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Garett Hornwood

Fourth Quarter 2019 Reading

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It's the first of October, the beginning of fall in the North (except for Tennessee where it's almost 100-degrees) and spring in the South, and it's time for a next Reading Thread for 2019.

I'm currently reading Jon Meacham's Destiny and Power: The American Odyssey of George Herbert Walker Bush.

What are you reading?

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I'm in Paraguay. We have two seasons. Summer, and not Summer.

I'm reading War and Peace at the moment and I'm loving it so far! I love all the characters, the writing and the overall story. I especially enjoy how well Tolstoy develops each character and gives even the most minor ones very distinct characteristics. I'm keeping notes on who is who so I don't mix anything up though lol

My favorite characters so far are Pierre, Andrei, Rostov and Marya. 

I'm still waiting for my copy of A Little Hatred to arrive, which will be this friday :dunce:

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I'm reading  A Little Hatred currently.  It's so nice to have another Abercrombie novel to read. 

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Whoops, forgot it was October now! Reposting from the other thread:

Picked up The Stars are Legion from the library, one I've been wanting to read for a while. It took me a bit to get into it, but I'm a few chapters in now and starting to like it. I really dislike biotech (that's probably not the right word, but like spaceships made out of organic matter) and so that's been a bit of a stumbling block for me, it just grosses me out. Curious to see where this is going because it's not very clear so far!

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I think it was a Hamilton book where the ships were organic as well.  These ships were actually alive and at one point they would go to a specific area to mate and give birth to baby ships. 

I'm still reading Club Dumas.

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I'm about to leap on the "A Little Hatred" bandwagon. Really looking forward to it.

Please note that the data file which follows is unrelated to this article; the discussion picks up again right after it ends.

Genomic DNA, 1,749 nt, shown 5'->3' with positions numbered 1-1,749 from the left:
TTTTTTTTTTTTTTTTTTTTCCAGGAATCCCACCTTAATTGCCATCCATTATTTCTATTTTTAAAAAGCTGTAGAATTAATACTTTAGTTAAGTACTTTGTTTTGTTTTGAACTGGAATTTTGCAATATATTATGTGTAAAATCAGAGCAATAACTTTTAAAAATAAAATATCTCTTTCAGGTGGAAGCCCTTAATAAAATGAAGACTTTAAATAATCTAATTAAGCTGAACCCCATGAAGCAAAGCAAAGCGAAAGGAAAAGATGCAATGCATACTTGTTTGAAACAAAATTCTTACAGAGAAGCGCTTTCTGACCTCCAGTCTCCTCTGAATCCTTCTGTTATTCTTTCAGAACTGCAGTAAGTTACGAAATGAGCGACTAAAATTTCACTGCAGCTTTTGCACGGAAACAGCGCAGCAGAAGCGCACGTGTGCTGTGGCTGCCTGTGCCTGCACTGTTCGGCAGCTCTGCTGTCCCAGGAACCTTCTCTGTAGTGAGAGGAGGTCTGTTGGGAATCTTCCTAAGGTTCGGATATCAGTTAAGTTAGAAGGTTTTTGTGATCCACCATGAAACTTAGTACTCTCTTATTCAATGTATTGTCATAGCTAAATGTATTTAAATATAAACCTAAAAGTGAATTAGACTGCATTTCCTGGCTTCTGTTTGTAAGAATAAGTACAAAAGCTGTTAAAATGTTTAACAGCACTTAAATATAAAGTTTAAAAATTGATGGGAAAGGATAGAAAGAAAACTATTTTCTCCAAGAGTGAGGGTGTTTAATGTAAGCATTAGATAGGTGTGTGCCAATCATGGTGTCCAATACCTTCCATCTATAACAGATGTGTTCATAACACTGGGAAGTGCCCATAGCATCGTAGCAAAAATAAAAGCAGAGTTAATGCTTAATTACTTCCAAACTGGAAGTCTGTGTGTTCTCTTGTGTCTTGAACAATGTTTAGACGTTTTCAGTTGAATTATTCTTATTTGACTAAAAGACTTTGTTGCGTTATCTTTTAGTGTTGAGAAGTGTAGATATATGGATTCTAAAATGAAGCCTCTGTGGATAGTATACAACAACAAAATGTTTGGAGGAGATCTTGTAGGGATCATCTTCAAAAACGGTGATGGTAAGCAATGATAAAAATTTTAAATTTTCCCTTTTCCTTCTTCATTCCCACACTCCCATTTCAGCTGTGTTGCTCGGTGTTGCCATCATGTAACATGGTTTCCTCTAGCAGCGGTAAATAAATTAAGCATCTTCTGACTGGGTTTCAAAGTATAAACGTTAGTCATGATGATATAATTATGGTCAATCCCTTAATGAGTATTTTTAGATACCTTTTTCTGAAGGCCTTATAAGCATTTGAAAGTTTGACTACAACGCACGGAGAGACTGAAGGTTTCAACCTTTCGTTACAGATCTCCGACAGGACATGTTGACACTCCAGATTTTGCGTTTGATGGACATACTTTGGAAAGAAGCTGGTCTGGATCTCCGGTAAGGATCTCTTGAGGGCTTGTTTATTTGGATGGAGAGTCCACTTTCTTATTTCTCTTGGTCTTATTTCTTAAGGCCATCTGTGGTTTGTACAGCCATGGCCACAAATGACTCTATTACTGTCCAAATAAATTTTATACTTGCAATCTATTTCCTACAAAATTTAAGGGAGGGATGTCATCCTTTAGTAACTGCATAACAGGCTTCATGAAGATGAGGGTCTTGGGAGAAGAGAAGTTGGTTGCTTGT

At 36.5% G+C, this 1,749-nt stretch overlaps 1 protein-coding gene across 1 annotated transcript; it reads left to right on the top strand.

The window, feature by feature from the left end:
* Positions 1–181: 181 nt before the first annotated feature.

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I recently finished The Silver Ship and the Sea by Brenda Cooper. It's a 2007 science fiction novel which reads like a "young adult" novel ( straightforward writing style, focuses on teenage characters, no swearing, no sexual activity) though it was originally marketed as a "regular" novel. (It was on the American Library Association's list of "adult books for young adults" the year it was published.)

The story is told in first person by Chelo, an 18 year old girl who is the oldest of six teenagers who come from a society where all humans are genetically enhanced. Their parents brought them to a planet inhabited by people who don't believe in genetic enhancement. There was a war between the two groups which the original settlers won. The six children have been raised by these settlers, who either killed or chased off planet their biological parents when the kids were babies or toddlers. 

Now that the kids are reaching puberty their genetically enhanced talents are becoming more obvious. (Two of them, including Chelo's younger brother, can actually access and alter the planet's wireless Internet with their brains alone.) Some of the settlers have become very frightened and want to confine or even control them. There are other adults on their side -- plus one adult survivor of their own enhanced kind who lives a semi-hermit lifestyle. I thought the book was very well written and has a lot of resonance with present fears about immigrants, even children. I would recommend it to anyone who doesn't need a lot of graphic sex and violence to enjoy a novel.

https://en.wikipedia.org/wiki/The_Silver_Ship_and_the_Sea

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22 hours ago, Starkess said:

Whoops, forgot it was October now! Reposting from the other thread:

Picked up The Stars are Legion from the library, one I've been wanting to read for a while. It took me a bit to get into it, but I'm a few chapters in now and starting to like it. I really dislike biotech (that's probably not the right word, but like spaceships made out of organic matter) and so that's been a bit of a stumbling block for me, it just grosses me out. Curious to see where this is going because it's not very clear so far!

While the plot does reach a resolution, the background world building is never really made clear in this book.